Overview of Medicare: Part D
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Medicare: Part D is insurance for outpatient prescription drugs — meaning medications you take yourself instead of having them administered in a hospital or doctor’s office. Medicare’s drug benefit was only added to the program in 2006, a full 40 years after Medicare began. Since then, it’s saved huge amounts of money for millions of people and allowed many to get the meds they need for the first time.
Still, you can’t gloss over the fact that Part D is a complicated benefit that takes a lot of getting used to. Here are just some of the peculiar ways it differs from other drug coverage you may have used in the past:
Coverage goes through four distinct phases during a calendar year, and in each phase the same drug can cost a different amount.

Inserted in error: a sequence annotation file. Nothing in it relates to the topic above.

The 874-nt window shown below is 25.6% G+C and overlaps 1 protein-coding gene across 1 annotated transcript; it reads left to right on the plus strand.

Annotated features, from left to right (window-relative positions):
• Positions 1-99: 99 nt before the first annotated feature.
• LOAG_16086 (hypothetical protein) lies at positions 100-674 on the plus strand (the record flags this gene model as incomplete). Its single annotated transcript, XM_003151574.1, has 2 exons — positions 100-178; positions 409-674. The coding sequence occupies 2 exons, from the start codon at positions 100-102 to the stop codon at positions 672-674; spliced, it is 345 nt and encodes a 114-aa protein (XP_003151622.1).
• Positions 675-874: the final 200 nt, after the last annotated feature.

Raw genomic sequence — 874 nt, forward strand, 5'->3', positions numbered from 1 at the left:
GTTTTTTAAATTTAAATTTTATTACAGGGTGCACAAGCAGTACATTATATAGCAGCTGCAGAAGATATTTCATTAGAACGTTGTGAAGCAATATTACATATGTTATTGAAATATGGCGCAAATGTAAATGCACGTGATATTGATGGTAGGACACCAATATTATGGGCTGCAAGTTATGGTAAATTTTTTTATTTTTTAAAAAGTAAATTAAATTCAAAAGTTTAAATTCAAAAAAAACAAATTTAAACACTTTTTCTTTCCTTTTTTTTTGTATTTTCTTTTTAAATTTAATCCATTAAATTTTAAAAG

To get coverage, you must select just one private plan that provides Part D drugs out of many plans (at least 25) that are available to you.
Different plans cover different sets of drugs, and no plan covers all drugs.
Plans set their own co-pays for each drug, and these amounts can vary enormously, even for the same drug.
Plans may require you or your doctor to ask permission before they cover certain drugs or to try a less expensive version before they cover the one you were prescribed.
Plans are allowed to change their costs and benefits or to withdraw from Medicare entirely each calendar year.
If this all sounds mystifying, you’re probably wondering how on earth anyone can possibly navigate Part D to find good drug coverage. But yes, it’s possible! Just do your research carefully.